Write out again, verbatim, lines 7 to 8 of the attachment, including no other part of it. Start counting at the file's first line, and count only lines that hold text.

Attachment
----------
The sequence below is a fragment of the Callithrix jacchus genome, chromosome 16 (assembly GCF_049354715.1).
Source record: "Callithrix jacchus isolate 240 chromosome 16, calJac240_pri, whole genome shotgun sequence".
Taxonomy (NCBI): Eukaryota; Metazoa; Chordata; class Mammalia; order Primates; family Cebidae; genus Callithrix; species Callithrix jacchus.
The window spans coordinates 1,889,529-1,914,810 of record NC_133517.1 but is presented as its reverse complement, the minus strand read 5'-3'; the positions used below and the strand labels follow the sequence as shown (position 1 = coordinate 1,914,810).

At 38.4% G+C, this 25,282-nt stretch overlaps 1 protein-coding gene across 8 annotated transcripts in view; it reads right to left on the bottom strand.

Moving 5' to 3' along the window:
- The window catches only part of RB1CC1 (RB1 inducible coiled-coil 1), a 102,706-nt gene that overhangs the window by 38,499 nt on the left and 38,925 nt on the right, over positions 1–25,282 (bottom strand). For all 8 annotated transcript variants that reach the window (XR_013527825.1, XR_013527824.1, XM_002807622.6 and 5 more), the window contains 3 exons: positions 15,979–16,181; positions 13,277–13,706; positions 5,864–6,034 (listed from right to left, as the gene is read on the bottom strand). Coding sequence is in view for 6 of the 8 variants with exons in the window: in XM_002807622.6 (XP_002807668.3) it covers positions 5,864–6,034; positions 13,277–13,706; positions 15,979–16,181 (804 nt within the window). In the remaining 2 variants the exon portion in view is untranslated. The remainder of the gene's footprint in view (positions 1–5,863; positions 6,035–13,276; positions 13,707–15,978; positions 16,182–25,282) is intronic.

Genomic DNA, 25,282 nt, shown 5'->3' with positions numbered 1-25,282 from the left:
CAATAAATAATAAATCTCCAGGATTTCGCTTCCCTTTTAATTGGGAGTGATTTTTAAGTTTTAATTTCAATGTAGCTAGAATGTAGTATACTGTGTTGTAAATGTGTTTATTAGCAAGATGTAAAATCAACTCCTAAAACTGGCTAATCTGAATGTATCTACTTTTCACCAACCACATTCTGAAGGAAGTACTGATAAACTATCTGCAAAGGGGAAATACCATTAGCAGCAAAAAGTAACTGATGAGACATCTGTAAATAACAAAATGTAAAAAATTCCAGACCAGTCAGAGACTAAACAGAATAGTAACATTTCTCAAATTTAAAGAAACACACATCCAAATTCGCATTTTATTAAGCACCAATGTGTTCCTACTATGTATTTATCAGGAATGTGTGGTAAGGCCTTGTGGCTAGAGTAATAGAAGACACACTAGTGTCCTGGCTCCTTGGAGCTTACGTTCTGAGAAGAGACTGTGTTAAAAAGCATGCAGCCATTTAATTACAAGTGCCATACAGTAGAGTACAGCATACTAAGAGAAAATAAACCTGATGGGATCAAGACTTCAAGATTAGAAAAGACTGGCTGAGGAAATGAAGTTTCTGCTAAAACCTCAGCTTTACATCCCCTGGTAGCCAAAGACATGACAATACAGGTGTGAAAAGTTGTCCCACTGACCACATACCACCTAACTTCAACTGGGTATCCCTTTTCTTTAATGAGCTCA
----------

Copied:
- The window catches only part of RB1CC1 (RB1 inducible coiled-coil 1), a 102,706-nt gene that overhangs the window by 38,499 nt on the left and 38,925 nt on the right, over positions 1–25,282 (bottom strand). For all 8 annotated transcript variants that reach the window (XR_013527825.1, XR_013527824.1, XM_002807622.6 and 5 more), the window contains 3 exons: positions 15,979–16,181; positions 13,277–13,706; positions 5,864–6,034 (listed from right to left, as the gene is read on the bottom strand). Coding sequence is in view for 6 of the 8 variants with exons in the window: in XM_002807622.6 (XP_002807668.3) it covers positions 5,864–6,034; positions 13,277–13,706; positions 15,979–16,181 (804 nt within the window). In the remaining 2 variants the exon portion in view is untranslated. The remainder of the gene's footprint in view (positions 1–5,863; positions 6,035–13,276; positions 13,707–15,978; positions 16,182–25,282) is intronic.

Genomic DNA, 25,282 nt, shown 5'->3' with positions numbered 1-25,282 from the left: